More Babies, Less ConvergenceAs record births taking place in Australia, parents are being more original in the baby names they choose with fewer babies being given one of the Top 100 names and this naming originality is even more evident amongst the naming of girls than boys.

40.6% of babies born in the 2012 calendar year were named one of the Top 100 baby names, with this figure reducing to 39.6% for the 2013 calendar year.

Names are seeing a ‘Hundred-Year Return’ in Australia

Hundred-Year Return of NamesThe trend in baby-naming in Australia is for the traditional over the inventive. There is a ‘Hundred-Year Return’ theme taking place in Australia, with many of the top names of today also in the top names of a century ago, while names of a few decades ago have fallen out of favour.

There’s a ring to it, and boys feature less syllables

Sounds of Baby NamesThe trend towards short and solid-sounding names for boys and longer flowing names for girls continues strongly in Australia.

Most of the Top 100 boy's names have two or fewer syllables, while almost 2 in 5 of the top girl's name have 3 or more syllables – twice as many as for boys. Additionally, while most of the boy's names end in a consonant, most of the girls’ names end in a softer sounding vowel or Y sound.

The influence of the royals – 12 in 22 current royal names are top baby names

Influence of the Royals on Baby NamesThe original category of celebrities – the royals – have not only captured the interest of modern Australians but continue to significantly influence their choice in baby names.

The new generation of British royals with their traditional names yet celebrity power are influencing baby naming trends in Australia currently. William is the top boys’ name in four states and territories and has been Australia’s number 1 name since 2011. The naming of Prince George has already had an impact, raising the rank of this boys’ name to its highest level since the 1970s.

Access the Baby Names Australia 2014 report below for the latest trends in baby names, state by state analysis, the influence of celebrities on Australian baby names, and analysis of New Zealand baby names.

Download Baby Names Australia 2014. Click here to download the full report.

Australia Street 2014

Tuesday, March 25, 2014

If you live on an average sized street in Australia comprised of 100 households, did you know that of those on your street there is a marriage every 9 months, a death every 7 months and a birth every 14 weeks? These 100 households comprise 260 people, 45 dogs and 27 cats! There are 162 cars owned on the street, which in total drive more than 2 million kilometres each year.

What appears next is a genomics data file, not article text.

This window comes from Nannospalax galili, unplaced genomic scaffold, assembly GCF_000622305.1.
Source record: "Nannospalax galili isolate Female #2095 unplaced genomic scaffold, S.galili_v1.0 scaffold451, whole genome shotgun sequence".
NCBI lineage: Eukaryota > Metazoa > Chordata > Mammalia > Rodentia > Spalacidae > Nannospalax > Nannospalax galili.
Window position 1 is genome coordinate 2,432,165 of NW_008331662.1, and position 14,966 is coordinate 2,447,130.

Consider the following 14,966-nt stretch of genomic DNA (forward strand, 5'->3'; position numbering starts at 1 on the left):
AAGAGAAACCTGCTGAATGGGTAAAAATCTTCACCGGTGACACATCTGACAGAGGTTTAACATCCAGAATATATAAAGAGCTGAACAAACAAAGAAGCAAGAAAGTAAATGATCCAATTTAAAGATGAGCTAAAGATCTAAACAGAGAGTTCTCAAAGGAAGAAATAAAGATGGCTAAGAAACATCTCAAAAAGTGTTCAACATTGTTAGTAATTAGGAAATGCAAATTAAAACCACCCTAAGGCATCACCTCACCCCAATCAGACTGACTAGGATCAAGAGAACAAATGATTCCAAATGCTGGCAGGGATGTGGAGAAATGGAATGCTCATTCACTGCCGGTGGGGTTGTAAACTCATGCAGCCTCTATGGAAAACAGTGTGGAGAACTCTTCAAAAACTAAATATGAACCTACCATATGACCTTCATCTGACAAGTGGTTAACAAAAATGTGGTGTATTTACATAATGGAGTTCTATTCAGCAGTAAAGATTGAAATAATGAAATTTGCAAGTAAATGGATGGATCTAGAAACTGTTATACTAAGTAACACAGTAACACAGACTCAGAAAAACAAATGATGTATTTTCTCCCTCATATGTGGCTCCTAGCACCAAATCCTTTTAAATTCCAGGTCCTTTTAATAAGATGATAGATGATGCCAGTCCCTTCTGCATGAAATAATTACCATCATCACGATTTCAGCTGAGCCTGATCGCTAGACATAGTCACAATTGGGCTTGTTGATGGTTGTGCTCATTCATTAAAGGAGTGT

Based on the latest ABS data and other sources, and using this theme of Australia shrunk down to be a street of 100 households, we have developed the below infographic. You can also see the animated video version of it here

So, welcome to Australia Street.

Embed this infographic

7 Trending Words of 2014

Thursday, March 20, 2014

New words often identify emerging trends and 2014 has already revealed some trending words. Here are our 7 Trending Words of 2014 which give an insight into the new segments, lifestyles and attitudes shaping our society.


Australia’s longevity has hit new records with life expectancy at birth exceeding 80 years. But not only are Australians living longer, they are also working longer, active later and looking younger in lifestyle than previous generations at the same age. So meet the downagers: a generation of retirees who may be downsizing homes but not downsizing lifestyles.


This is where hobbies become entrepreneurial – turning interests into income earners. From yoga teaching to eBay selling to scrapbooking to personal training – many Australians are turning their passions into dollars. Australia has always been an entrepreneurial nation, and now people are turning their spare rooms and spare hours into home-based businesses that have lifestyle benefits and provide some earnings as well. In the last 4 decades the proportion of the workforce employed on a part-time basis has tripled from 1 in 10 workers in the early 1970’s to 1 in 3 today. Australians are using their extra time not just for work-life balance but in many cases are earning an income from the downtime – hence the rise of the hobbypreneur.

Silver surfers

Older Australians are online and on board the latest technologies just like their younger counterparts. Equipped with smartphones, tablets and apps, Australians aged over 65 may be retired, but their also wired – and increasingly wireless! These Google grandparents are the most tech-savvy seniors ever and are adept at Skyping their grandchildren, Facebooking the family and even doing a bit of Candy Crush on the side!